What is a decision support model?
by Dan Power
In the realm of decision support, a model is a quantitative description of a phenomenon. A model replicates major properties of a phenomenon of interest and can be used to study it. A model is an abstraction of a real system or thing. In general, a quantitative model attempts to link the major variables or elements of a system in such a way that results can be generated that are predictive of the behavior of the actual system.
In broad terms, a quantitative description means that inputs and outputs are processed by the variables that describe any transformations that occur as part of a phenomenon. The model has a boundary and both inputs and outputs cross the boundary. The values of inputs are processed by the model to determine the values of outputs. A simple example may help explain the decision support model. Let's describe a cost estimation model where total cost is equal to number of labor hours multiplied by the wage rate per hour. So TC = N * $12.00, where $12.00 is the wage rate. N is the input and TC is the output. The model describes the transformation of the input to determine the output. If N = 30, then TC = $360.00. This example is a simple algebraic model.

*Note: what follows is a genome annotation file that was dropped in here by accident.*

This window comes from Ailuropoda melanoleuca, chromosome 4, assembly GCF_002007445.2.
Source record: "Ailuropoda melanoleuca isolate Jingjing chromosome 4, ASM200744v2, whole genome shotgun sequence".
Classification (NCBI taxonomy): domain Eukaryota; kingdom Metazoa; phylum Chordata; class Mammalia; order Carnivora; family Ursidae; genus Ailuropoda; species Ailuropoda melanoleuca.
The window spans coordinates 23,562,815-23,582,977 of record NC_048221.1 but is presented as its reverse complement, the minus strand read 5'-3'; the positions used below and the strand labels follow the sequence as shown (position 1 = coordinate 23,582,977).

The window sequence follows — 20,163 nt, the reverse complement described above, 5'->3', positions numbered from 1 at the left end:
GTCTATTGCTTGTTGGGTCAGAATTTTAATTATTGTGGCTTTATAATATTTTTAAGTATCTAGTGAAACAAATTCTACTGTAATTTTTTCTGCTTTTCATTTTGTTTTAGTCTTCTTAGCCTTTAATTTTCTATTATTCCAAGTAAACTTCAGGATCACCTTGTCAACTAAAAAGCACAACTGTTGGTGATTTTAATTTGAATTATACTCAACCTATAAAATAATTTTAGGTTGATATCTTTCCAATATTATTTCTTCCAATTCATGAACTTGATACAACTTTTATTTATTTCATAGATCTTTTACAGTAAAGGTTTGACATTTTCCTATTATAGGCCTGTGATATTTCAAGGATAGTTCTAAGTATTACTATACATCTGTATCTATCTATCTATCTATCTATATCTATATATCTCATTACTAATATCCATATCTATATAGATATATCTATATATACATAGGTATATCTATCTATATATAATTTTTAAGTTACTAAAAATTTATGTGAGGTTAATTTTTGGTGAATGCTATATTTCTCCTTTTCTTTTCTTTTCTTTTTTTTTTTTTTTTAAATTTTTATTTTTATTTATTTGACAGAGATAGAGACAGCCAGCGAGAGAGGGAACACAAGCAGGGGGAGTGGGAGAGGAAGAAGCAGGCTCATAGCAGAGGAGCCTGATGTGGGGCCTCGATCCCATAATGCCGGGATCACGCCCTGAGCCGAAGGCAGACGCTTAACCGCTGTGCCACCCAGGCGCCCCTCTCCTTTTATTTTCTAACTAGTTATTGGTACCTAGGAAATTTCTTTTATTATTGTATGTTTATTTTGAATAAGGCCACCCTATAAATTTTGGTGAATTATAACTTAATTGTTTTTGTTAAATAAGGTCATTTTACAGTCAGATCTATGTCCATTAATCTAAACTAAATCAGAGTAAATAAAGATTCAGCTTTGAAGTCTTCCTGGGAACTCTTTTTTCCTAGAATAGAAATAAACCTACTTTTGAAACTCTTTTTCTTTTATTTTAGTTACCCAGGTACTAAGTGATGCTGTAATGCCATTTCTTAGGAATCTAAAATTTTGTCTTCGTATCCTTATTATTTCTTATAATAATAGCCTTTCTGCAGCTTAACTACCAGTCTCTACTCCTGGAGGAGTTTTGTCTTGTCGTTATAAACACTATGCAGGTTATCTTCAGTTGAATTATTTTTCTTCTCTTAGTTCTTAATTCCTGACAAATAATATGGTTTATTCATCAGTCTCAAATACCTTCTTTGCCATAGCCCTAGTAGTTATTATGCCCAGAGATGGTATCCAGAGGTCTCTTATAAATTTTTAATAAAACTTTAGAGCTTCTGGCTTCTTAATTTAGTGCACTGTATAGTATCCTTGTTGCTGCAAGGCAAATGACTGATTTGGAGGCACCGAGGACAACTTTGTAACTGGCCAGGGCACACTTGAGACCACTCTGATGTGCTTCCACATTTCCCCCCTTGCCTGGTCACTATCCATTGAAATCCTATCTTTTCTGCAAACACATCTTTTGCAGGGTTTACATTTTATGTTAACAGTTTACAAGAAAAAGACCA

Last update: 2013-01-13 06:26
Author: Daniel Power
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